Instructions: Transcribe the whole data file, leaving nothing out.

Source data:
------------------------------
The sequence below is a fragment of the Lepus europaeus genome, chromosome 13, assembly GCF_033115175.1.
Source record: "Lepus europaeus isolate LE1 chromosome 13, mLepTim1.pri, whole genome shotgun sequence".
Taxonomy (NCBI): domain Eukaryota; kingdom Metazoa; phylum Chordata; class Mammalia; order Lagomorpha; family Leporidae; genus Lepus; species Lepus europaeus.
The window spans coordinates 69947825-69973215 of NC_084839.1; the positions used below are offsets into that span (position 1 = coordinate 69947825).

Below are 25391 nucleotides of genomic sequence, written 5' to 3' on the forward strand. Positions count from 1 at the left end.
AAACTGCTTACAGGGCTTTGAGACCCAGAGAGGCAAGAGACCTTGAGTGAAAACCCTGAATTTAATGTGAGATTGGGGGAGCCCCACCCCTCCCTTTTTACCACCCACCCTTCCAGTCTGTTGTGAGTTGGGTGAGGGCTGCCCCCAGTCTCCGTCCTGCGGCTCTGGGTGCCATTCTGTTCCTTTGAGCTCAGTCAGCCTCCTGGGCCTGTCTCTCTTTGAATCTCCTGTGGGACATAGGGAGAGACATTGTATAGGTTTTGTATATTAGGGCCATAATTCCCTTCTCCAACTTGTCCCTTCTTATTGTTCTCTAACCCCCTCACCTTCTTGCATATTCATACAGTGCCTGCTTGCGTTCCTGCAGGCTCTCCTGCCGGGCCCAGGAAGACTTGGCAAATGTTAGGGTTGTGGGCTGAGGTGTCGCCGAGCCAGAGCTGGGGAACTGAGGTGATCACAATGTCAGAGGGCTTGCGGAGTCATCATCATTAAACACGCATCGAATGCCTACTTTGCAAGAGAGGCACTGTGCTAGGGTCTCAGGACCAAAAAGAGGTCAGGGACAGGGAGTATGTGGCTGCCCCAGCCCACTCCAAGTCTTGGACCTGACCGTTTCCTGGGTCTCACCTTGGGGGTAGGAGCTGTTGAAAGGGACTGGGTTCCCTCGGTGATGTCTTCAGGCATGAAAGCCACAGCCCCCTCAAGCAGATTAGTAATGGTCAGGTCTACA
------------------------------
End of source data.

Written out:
The sequence below is a fragment of the Lepus europaeus genome, chromosome 13, assembly GCF_033115175.1.
Source record: "Lepus europaeus isolate LE1 chromosome 13, mLepTim1.pri, whole genome shotgun sequence".
Taxonomy (NCBI): domain Eukaryota; kingdom Metazoa; phylum Chordata; class Mammalia; order Lagomorpha; family Leporidae; genus Lepus; species Lepus europaeus.
The window spans coordinates 69947825-69973215 of NC_084839.1; the positions used below are offsets into that span (position 1 = coordinate 69947825).

Below are 25391 nucleotides of genomic sequence, written 5' to 3' on the forward strand. Positions count from 1 at the left end.
AAACTGCTTACAGGGCTTTGAGACCCAGAGAGGCAAGAGACCTTGAGTGAAAACCCTGAATTTAATGTGAGATTGGGGGAGCCCCACCCCTCCCTTTTTACCACCCACCCTTCCAGTCTGTTGTGAGTTGGGTGAGGGCTGCCCCCAGTCTCCGTCCTGCGGCTCTGGGTGCCATTCTGTTCCTTTGAGCTCAGTCAGCCTCCTGGGCCTGTCTCTCTTTGAATCTCCTGTGGGACATAGGGAGAGACATTGTATAGGTTTTGTATATTAGGGCCATAATTCCCTTCTCCAACTTGTCCCTTCTTATTGTTCTCTAACCCCCTCACCTTCTTGCATATTCATACAGTGCCTGCTTGCGTTCCTGCAGGCTCTCCTGCCGGGCCCAGGAAGACTTGGCAAATGTTAGGGTTGTGGGCTGAGGTGTCGCCGAGCCAGAGCTGGGGAACTGAGGTGATCACAATGTCAGAGGGCTTGCGGAGTCATCATCATTAAACACGCATCGAATGCCTACTTTGCAAGAGAGGCACTGTGCTAGGGTCTCAGGACCAAAAAGAGGTCAGGGACAGGGAGTATGTGGCTGCCCCAGCCCACTCCAAGTCTTGGACCTGACCGTTTCCTGGGTCTCACCTTGGGGGTAGGAGCTGTTGAAAGGGACTGGGTTCCCTCGGTGATGTCTTCAGGCATGAAAGCCACAGCCCCCTCAAGCAGATTAGTAATGGTCAGGTCTACA